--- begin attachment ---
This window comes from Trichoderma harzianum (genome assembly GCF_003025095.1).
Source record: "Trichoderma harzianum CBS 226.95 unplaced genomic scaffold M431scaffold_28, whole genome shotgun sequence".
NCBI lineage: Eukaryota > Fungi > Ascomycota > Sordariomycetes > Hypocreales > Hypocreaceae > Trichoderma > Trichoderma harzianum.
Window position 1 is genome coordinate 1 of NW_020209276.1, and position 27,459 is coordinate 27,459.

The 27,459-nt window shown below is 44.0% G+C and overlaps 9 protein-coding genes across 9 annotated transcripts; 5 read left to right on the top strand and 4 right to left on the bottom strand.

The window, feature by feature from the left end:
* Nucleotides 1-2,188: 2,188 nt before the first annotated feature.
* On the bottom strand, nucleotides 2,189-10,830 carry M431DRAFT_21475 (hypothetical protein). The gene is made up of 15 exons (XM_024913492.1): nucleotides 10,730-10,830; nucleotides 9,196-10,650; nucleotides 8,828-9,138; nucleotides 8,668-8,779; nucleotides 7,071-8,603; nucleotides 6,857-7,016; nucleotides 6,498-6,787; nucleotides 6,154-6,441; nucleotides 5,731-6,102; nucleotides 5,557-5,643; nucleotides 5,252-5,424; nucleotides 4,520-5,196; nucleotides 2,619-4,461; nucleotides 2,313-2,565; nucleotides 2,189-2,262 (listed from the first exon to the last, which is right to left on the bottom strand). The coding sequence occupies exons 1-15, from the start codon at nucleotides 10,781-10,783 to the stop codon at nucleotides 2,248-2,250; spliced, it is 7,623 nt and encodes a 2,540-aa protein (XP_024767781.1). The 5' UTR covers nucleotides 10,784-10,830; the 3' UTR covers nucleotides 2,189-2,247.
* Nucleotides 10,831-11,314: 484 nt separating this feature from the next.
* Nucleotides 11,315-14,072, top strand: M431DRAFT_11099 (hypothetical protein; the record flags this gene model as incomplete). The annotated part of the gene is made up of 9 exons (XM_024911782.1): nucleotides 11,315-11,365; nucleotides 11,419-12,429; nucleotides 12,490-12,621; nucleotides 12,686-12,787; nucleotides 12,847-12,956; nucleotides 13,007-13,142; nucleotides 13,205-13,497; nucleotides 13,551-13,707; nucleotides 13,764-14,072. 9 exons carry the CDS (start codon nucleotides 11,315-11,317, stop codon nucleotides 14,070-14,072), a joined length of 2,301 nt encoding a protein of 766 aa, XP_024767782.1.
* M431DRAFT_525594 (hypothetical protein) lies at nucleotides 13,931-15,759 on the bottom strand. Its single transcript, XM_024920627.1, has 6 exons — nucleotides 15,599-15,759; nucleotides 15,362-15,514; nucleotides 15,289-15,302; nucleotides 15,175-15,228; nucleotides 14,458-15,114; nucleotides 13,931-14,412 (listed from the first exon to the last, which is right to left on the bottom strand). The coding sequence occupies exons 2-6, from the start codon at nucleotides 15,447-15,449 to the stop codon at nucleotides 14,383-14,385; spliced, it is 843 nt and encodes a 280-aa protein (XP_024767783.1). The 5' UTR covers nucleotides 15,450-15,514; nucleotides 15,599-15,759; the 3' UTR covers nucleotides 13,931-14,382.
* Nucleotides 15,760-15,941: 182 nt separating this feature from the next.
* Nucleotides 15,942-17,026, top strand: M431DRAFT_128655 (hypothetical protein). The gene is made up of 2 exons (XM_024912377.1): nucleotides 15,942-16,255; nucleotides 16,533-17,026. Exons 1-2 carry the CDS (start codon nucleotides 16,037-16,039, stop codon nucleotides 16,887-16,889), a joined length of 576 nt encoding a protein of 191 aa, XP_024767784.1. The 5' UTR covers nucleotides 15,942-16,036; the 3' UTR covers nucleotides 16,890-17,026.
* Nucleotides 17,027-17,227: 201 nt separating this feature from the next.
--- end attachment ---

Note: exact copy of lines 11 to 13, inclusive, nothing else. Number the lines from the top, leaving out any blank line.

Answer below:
* M431DRAFT_525594 (hypothetical protein) lies at nucleotides 13,931-15,759 on the bottom strand. Its single transcript, XM_024920627.1, has 6 exons — nucleotides 15,599-15,759; nucleotides 15,362-15,514; nucleotides 15,289-15,302; nucleotides 15,175-15,228; nucleotides 14,458-15,114; nucleotides 13,931-14,412 (listed from the first exon to the last, which is right to left on the bottom strand). The coding sequence occupies exons 2-6, from the start codon at nucleotides 15,447-15,449 to the stop codon at nucleotides 14,383-14,385; spliced, it is 843 nt and encodes a 280-aa protein (XP_024767783.1). The 5' UTR covers nucleotides 15,450-15,514; nucleotides 15,599-15,759; the 3' UTR covers nucleotides 13,931-14,382.
* Nucleotides 15,760-15,941: 182 nt separating this feature from the next.
* Nucleotides 15,942-17,026, top strand: M431DRAFT_128655 (hypothetical protein). The gene is made up of 2 exons (XM_024912377.1): nucleotides 15,942-16,255; nucleotides 16,533-17,026. Exons 1-2 carry the CDS (start codon nucleotides 16,037-16,039, stop codon nucleotides 16,887-16,889), a joined length of 576 nt encoding a protein of 191 aa, XP_024767784.1. The 5' UTR covers nucleotides 15,942-16,036; the 3' UTR covers nucleotides 16,890-17,026.